Psalms 89:27 says,”I also shall make him the first born, the highest of the kings, of the earth.” The psalmist is speaking of David, the most famous king of ancient Israel, but in Second-Temple times this and similar biblical statements began to be understood as speaking not of David himself, but of a figure yet to come, a new David, a son of David. People began to think that they were reading about a messiah. This understanding of the idea of the “Son of God” eventually helped to turn the world upside down.
The author of the New Testament book of Hebrews takes this approach when he quotes Psalm 89:27. Hebrews 1:6, part of a chain of biblical quotations and interpretations, alludes to the Psalm in saying, “And again, when he brings his firstborn into the world. . .” In the new context of Hebrews, the psalmic the “firstborn” is given messianic import. The author of Hebrews goes on to argue that Jesus is this firstborn and thus, the messiah.
But the author of Hebrews did not write in a vacuum, end Jesus was not necessarily the only or the first messianic figure to whom people had applied the metaphor of sonship. By the time of Jesus, and certainly by the time of the writer of Hebrews, the idea had been a part of the intellectual world of the Jews for several generations. The present text proves as much (although we have other evidence from the scrolls as well). The author of Inheritance writes, “You appointed him as your firstborn son.” He goes on to say that this figure will be “prince and ruler in all the earth,” and that God gave “him righteous statutes, as a father gives a son.” The text says, then, that there will someday arise a Jewish leader who will conquer the world and that he is to be God’s son. Further, he will be God’s firstborn son, a reference to the special privileges that the firstborn got under biblical laws of inheritance. According to the Bible, the firstborn son was to receive twice the inheritance of the other sons (and daughters generally got nothing but their dowry). In Inheritance, the designation “firstborn” is, of course, as metaphorical as the term “son.” By it the author means to say that this messiah will be specially endowed with DodÕs blessing and all else that God can give.
Inheritance ls one of three: works to emerge from the caves near Qumran that refer to a messiah as begotten of God or as God’s son. As Craig Evans has written, “These texts do not indicate that a miraculous birth was expected of a Messiah. But they do help us understand why the evangelists Matthew and Luke would be interested in presenting Jesus birth in~such a light.”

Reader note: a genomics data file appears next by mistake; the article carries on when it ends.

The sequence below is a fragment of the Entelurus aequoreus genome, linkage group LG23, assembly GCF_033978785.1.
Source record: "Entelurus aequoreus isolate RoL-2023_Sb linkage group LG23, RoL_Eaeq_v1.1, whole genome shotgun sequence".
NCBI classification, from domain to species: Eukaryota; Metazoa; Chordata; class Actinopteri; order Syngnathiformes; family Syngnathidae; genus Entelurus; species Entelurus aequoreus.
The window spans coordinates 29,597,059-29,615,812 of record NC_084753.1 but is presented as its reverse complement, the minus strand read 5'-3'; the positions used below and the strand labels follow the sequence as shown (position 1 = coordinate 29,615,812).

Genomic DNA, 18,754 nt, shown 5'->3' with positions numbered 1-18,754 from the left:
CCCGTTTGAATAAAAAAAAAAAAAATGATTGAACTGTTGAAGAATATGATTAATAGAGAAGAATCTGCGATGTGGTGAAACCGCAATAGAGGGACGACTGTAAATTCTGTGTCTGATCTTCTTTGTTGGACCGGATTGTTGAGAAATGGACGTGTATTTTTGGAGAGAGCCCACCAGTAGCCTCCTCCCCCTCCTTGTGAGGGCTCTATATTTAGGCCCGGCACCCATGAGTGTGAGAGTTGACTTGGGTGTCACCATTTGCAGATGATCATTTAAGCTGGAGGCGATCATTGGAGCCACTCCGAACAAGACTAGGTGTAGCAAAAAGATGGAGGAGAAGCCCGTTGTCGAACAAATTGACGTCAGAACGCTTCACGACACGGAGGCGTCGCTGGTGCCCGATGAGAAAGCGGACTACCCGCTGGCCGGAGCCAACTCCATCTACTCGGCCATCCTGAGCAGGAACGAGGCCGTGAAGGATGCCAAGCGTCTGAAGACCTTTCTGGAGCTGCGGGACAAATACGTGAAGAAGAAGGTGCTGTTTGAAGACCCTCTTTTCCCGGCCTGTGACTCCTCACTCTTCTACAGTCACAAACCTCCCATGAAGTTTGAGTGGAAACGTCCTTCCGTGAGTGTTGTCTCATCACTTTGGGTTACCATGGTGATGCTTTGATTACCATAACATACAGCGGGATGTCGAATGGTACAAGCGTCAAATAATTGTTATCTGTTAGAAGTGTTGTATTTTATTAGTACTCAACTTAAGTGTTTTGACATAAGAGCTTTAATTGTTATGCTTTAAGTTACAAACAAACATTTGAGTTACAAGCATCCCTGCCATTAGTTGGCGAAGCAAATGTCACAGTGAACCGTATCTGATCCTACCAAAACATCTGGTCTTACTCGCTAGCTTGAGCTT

This may be the final judgment as revealed to Enoch (Jubilees 4: l9J.
Frag. 1 Col. 1 [ . . . ] to all 2[ . . . ] to the mysteries [ . . . the angel of] Your peace 3[ . . . ] understand [ . . . until] they acknowledge their guilt 4[and seek My face . . . ] of all their festivals] at their times 5[ . . . 3 Your wonder, for from of old You decreed them 6[ . . . 3 His judgment until the determined time of judgment 7[ . . . ] in all the testimonies until 8[ . . . ] 9 [Now Kenan was the fourth generation and Mahalalel was] his [vein. And Mahalalel was the fifth generation [andJared was his son. And Jared as the sixth generation and Enoch was] his son. And Enoch was the seventh genera~tion.
The eternal inheritance of the messiah the firstborn son of God. This notion of sonship`s especially interesting in light of the genealogical list of col. 1, to which this matertal tn col. 2 presumably bears some relation. All the “sons” of col. 1 are literally sons thus the juxtaposition with col. 2 tends to make the sonship of the messiah all the more concrete.
Col. 2 Your name. You assigned his inheritance in order that You might establish Your name there [ . . . ] 2it is the glory of Your inhabited world and upon it [ . . . ] 3Your eyes are upon it, and Your glory appears there for [ . . . ] to hls seed through their generations, an eternal possession. And al[l . . . ] Send You tested Your good judgments for him to [ . . . ] in everlasting light and You appointed him as Your firstbo[rn] son. here is none] 71ike him, as a prince and ruler in all: Your inhabited world [ . . . ] 8the c[rown of the healvens and glory of the clouds You have placed [on him . . . ] 9[ . . . ] and the ange1 of Your peace 1n his congregation. And h[e . . . ] 10[ . . . You gave] him righteous statutes, as a father gives a so[n . . . ] [ . . . ] his love. Your soul holds fast to [ . . . ] [ . . . ] for in them Your glory [ . . . ]
This fragment concerns either the retribution in store for the wicked or the rewards awaiting the just.
Frag. 2 [ . . . ] custody of the angel of intercession [ . . . ] 2[ . . . ] Your [st]rength. and to fight against all the la[nds . . . ] among them Your rewards (retributions?) [ . . . ] 4[ . :. . ] and Your judgments You] make marvelous among them [ . . . ] s[ . . . concern]ing [a]ll Your works [ . . . ]
For the others, see the text 6, Charter for Israel in the Last Days 2:11-12,and text 27, Tke Last Days: A Commentary on Selected Verses 3:10-11.
Craig Evans, “A Note on The ‘First-born Son’ of 4Q369,” Dead Sea Discoveries 2 (1995): 200.